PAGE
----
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Crafting New Items

This final section will show you how to program crafting rules into your game, for creating resources. Let’s say, for example, that we have the following resources:

It may be that to begin with, you do not have any FIRE in your inventory, but you may want to allow the user to craft a fire, by combining 2 pieces of wood and 2 pieces of rock from the inventory.

Now, we have a lot of different resources here, so let’s first improve our code for pressing the number keys to place resources on our map. Currently, we have this code to place DIRT:

This code works perfectly well, but if we want 12 different resources in our game, we’re going to have to copy and paste this code 11 times! However, if we create a dictionary telling us which keys are for which resources, like this:

Then we can just create a loop to check every key in the dictionary, to see whether that key has been pressed. If you’re not sure which key event numbers are for which keys, then you can print the events and look at the numbers displayed as you press the required keys.

The only thing that’s changed in the code above is that now we’re not just checking for specific keys, we’re checking for every key in the ‘controls’ dictionary.

So, now we can have as many resources as keys on the keyboard if we want, and all we have to do is add the new resources to the ‘controls’ dictionary (and obviously add an image texture, etc.).

Creating rules for crafting resources can also be represented using a dictionary, like this:

There’s also another example of crafting in the Crafting Challenge survival game. This dictionary links dictionary keys (items to be crafted) to another dictionary, containing inventory items needed to make it, along with their amounts.

If we wanted to know how to craft a fire, we could simply add the following to our game:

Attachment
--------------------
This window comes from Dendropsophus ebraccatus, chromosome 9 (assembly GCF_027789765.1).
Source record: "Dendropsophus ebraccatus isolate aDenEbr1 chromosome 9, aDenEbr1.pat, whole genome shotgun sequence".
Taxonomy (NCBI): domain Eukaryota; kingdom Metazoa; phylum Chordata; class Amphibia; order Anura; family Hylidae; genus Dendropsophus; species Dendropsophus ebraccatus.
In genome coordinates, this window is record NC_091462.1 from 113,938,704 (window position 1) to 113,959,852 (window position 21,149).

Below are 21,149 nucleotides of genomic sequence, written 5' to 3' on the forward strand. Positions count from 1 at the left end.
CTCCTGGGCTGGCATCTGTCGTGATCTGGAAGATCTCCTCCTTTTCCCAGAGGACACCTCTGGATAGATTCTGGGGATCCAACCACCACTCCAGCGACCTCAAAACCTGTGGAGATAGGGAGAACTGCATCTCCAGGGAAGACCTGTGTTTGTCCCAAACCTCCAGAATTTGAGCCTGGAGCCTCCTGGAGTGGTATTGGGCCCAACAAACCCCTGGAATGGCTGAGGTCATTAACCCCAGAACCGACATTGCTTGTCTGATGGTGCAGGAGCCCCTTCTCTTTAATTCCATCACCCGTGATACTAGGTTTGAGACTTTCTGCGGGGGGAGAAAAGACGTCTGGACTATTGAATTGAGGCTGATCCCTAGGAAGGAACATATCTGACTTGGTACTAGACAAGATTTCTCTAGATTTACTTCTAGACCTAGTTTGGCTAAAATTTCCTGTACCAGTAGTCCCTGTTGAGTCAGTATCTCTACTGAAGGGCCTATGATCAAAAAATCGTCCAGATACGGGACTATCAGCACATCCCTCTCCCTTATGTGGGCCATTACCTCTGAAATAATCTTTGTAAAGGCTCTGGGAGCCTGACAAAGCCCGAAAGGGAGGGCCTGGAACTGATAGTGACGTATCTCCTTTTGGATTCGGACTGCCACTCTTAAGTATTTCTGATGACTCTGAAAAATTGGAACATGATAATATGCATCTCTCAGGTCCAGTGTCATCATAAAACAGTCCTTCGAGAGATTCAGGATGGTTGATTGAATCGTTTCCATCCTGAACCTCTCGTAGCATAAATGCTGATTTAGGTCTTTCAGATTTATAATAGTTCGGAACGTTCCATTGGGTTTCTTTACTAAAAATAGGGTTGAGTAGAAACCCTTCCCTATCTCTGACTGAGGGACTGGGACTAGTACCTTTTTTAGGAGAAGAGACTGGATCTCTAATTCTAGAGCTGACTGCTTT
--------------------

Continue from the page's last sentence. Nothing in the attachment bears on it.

This would display a dictionary containing ‘{ WOOD:2, ROCK:2 }’.¬†So to craft an item (if we can), we need to loop through each item in this dictionary and check that we have enough of everything to make it. If we do, then we need to add 1 of our newly crafted items to the inventory, and remove everything from the inventory that we used to make it. Here’s the code that we need:

Notice the use of the ‘canBeMade’ variable to keep a running check of whether we can make the item. If at any point we find that we don’t have enough of something to craft the item, the value of ‘canBeMade’ is set to ‘False’, which means that the item is not crafted in the second part of the above code.

So now we know how to craft items, we just need to work out which event should signify crafting. In my game, I have decided that pressing a number key will place an item, but that holding down the mouse button and pressing a number key will craft an item. This means that if a number key is pressed, we can simply check whether the mouse button is also pressed. If it is then we craft the item, otherwise we just place the item.

There’s an easy way in pygame to check whether a mouse button is pressed:

This returns a list of all the mouse buttons currently pressed. The line of code above checks whether there is at least 1 item in that list. If there is an item in the list, it means that at least one mouse button is being pressed.

Here’s the complete code for crafting or placing a resource in response to a key press and/or mouse click:


Create as many resources and crafting rules as you like in your game. You could use this crafting guide for ideas.

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